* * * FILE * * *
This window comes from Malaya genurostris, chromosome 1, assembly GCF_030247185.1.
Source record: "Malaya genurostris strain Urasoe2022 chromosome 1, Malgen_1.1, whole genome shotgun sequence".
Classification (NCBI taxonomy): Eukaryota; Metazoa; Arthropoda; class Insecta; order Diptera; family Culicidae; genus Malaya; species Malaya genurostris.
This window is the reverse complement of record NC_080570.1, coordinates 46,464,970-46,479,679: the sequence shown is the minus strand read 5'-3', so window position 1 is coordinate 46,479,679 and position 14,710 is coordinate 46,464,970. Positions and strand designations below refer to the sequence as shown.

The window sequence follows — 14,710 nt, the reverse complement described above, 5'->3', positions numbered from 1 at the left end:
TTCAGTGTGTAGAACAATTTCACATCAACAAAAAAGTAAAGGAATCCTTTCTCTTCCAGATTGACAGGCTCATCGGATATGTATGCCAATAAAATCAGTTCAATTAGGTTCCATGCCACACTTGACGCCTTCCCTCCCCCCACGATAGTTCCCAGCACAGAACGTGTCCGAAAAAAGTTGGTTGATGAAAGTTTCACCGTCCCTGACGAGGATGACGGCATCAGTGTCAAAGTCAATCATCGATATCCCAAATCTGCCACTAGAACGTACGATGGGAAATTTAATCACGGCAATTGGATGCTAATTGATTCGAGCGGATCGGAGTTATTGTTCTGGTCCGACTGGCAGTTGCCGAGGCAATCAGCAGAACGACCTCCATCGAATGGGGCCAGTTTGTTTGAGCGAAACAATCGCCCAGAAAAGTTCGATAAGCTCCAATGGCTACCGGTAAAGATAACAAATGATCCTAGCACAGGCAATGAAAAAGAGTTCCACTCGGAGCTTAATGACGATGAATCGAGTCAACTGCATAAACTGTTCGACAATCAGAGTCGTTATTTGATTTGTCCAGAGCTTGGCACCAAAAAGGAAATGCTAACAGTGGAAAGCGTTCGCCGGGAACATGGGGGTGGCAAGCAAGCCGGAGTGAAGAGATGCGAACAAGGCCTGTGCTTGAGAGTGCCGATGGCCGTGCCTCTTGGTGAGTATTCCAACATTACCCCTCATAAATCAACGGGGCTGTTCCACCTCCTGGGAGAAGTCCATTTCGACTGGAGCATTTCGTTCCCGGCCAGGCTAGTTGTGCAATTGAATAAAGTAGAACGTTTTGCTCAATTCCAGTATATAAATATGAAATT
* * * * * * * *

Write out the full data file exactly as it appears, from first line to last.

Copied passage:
This window comes from Malaya genurostris, chromosome 1, assembly GCF_030247185.1.
Source record: "Malaya genurostris strain Urasoe2022 chromosome 1, Malgen_1.1, whole genome shotgun sequence".
Classification (NCBI taxonomy): Eukaryota; Metazoa; Arthropoda; class Insecta; order Diptera; family Culicidae; genus Malaya; species Malaya genurostris.
This window is the reverse complement of record NC_080570.1, coordinates 46,464,970-46,479,679: the sequence shown is the minus strand read 5'-3', so window position 1 is coordinate 46,479,679 and position 14,710 is coordinate 46,464,970. Positions and strand designations below refer to the sequence as shown.

The window sequence follows — 14,710 nt, the reverse complement described above, 5'->3', positions numbered from 1 at the left end:
TTCAGTGTGTAGAACAATTTCACATCAACAAAAAAGTAAAGGAATCCTTTCTCTTCCAGATTGACAGGCTCATCGGATATGTATGCCAATAAAATCAGTTCAATTAGGTTCCATGCCACACTTGACGCCTTCCCTCCCCCCACGATAGTTCCCAGCACAGAACGTGTCCGAAAAAAGTTGGTTGATGAAAGTTTCACCGTCCCTGACGAGGATGACGGCATCAGTGTCAAAGTCAATCATCGATATCCCAAATCTGCCACTAGAACGTACGATGGGAAATTTAATCACGGCAATTGGATGCTAATTGATTCGAGCGGATCGGAGTTATTGTTCTGGTCCGACTGGCAGTTGCCGAGGCAATCAGCAGAACGACCTCCATCGAATGGGGCCAGTTTGTTTGAGCGAAACAATCGCCCAGAAAAGTTCGATAAGCTCCAATGGCTACCGGTAAAGATAACAAATGATCCTAGCACAGGCAATGAAAAAGAGTTCCACTCGGAGCTTAATGACGATGAATCGAGTCAACTGCATAAACTGTTCGACAATCAGAGTCGTTATTTGATTTGTCCAGAGCTTGGCACCAAAAAGGAAATGCTAACAGTGGAAAGCGTTCGCCGGGAACATGGGGGTGGCAAGCAAGCCGGAGTGAAGAGATGCGAACAAGGCCTGTGCTTGAGAGTGCCGATGGCCGTGCCTCTTGGTGAGTATTCCAACATTACCCCTCATAAATCAACGGGGCTGTTCCACCTCCTGGGAGAAGTCCATTTCGACTGGAGCATTTCGTTCCCGGCCAGGCTAGTTGTGCAATTGAATAAAGTAGAACGTTTTGCTCAATTCCAGTATATAAATATGAAATT